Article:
Picking up the cost of failure

11th February 2000 at 00:00
The tangled finances of a closed college have come back to haunt the body which killed it off, writes Harvey McGavin.

THE DECISION to close Bilston Community College could end up costing the Further Education Funding Council tens of millions of pounds, a TES investigation has revealed.

Figures compiled by a former senior manager at the college estimate the true cost of closing Bilston to be as high as pound;65m - five times what the college was said to owe when it closed.

The Midlands college closed its doors in April last year on the recommendation of an FEFC inquiry team, led by its former chief inspector Terry Melia.

The team, called in after the college received the worst inspection report in FE history, proposed a merger with nearby Wulfrun College, which went ahead in October, forming the Wolverhampton College.

The report concluded that Bilston had "insurmountable debts" of more than pound;10m.

That figure is disputed by Paul Goddard-Patel, former finance director of the college, who says more than half of this figure relates to courses being ruled ineligible for funding.

"But most of the work had been passed as eligible for funding by auditors working for the college," he said.

In addition, Mr Goddard-Patel says the college was overpaid by more than pound;11m on its main revenue allocation because it only met a fraction of its projected targets in its final year.

It will also have to repay pound;4m in grants from bodies other than the FEFC for work which it was unable to carry out.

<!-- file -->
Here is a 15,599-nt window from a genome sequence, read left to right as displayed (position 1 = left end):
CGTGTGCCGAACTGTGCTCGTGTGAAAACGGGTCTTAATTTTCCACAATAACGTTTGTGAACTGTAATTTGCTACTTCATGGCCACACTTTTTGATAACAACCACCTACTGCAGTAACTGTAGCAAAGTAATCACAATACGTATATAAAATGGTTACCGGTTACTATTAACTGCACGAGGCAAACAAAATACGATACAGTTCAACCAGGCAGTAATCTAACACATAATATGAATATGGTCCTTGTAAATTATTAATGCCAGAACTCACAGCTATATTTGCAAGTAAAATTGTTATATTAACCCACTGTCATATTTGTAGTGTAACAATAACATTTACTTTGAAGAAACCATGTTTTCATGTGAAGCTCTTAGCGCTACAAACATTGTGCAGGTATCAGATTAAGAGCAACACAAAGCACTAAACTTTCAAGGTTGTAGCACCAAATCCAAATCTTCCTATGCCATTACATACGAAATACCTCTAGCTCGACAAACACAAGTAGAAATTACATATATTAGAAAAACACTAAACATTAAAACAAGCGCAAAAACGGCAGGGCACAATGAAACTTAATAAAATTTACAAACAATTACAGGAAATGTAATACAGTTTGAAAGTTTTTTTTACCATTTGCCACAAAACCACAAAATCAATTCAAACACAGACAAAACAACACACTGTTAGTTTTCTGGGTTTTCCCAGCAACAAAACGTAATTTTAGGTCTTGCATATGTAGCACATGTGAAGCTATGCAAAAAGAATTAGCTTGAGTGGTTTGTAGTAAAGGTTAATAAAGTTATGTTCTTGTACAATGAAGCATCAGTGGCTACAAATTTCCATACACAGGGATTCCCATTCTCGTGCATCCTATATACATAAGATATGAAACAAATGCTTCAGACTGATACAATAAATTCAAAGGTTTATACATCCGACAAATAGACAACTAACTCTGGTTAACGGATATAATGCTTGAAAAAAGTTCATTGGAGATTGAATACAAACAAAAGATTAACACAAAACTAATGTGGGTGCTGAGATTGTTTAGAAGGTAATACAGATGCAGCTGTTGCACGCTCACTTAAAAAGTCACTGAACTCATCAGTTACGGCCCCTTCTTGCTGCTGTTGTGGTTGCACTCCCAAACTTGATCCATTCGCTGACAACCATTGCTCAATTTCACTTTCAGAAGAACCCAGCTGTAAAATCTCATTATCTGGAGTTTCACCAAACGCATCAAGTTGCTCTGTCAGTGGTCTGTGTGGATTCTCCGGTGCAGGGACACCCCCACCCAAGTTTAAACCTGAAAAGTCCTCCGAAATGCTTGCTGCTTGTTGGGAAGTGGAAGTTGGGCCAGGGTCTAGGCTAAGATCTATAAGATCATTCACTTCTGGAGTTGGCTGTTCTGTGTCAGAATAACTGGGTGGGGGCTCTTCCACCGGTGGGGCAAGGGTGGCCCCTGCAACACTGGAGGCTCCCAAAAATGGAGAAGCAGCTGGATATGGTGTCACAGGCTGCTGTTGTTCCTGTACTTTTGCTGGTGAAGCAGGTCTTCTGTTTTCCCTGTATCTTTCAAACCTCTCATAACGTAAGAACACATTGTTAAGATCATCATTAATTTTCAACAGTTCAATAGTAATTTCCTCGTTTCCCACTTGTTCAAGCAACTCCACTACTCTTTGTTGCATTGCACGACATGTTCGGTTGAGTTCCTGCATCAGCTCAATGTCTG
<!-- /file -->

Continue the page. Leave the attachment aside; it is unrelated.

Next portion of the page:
Redundancy costs add up to nearly pound;8m. The college laid off 350 of its 700 staff. Only nine of the 58 senior management positions at the new college have been filled by former Bilston staff.

The FEFC's rules guarantee that a college will receive at least 90 per cent of its previous year's funding.

This applied to Bilston, despite a fall in stdent numbers, which led to a disproportionate average level of funding of pound;55 per unit - the building block of college funding. This has been carried forward into the finances of the new merged institution and will add pound;29.8m to the college's running costs over the next five years.

Other rationalisation and merger costs amount to an estimated pound;750,000 while the auditors' bill, as previously revealed in The TES, was pound;1.1m.

"The enormous costs of the Bilston closure raise a number of serious questions," Mr Goddard-Patel said.

"Was the closure of the college, at a huge cost, the best option available to the FEFC?

"In an area of educational deprivation, is this really the best way to spend pound;65m of public money?"

In a separate pamphlet published last week, the Friends of Bilston Community College said the FEFC "engineered" debts and audits and inquiries were "biased".

The Friends dispute allegations of mismanagement.

The pamphlet, titled "Who Killed Bilston Community College", says the college was "one of the best and most effective practitioners of open access, equal opportunities and community education" but was run down by successive years of underfunding.Eventually, the Friends claim, it was destroyed by the FEFC's opposition to its style of education.

The Friends calculate that, between 19934 and 19967, Bilston received pound;7.2m less than it would have done if it had been funded at the average level for the sector.

If the high proportion of Bilston's students who were funded at the lower demand-led element had been funded at the average level over the same period, the college would have been pound;27.2m better-off.

The pamphlet is the first in a series which, the Friends say, will "demonstrate that the real reason for the destruction and closure of the college was opposition to its equal opportunities policies".

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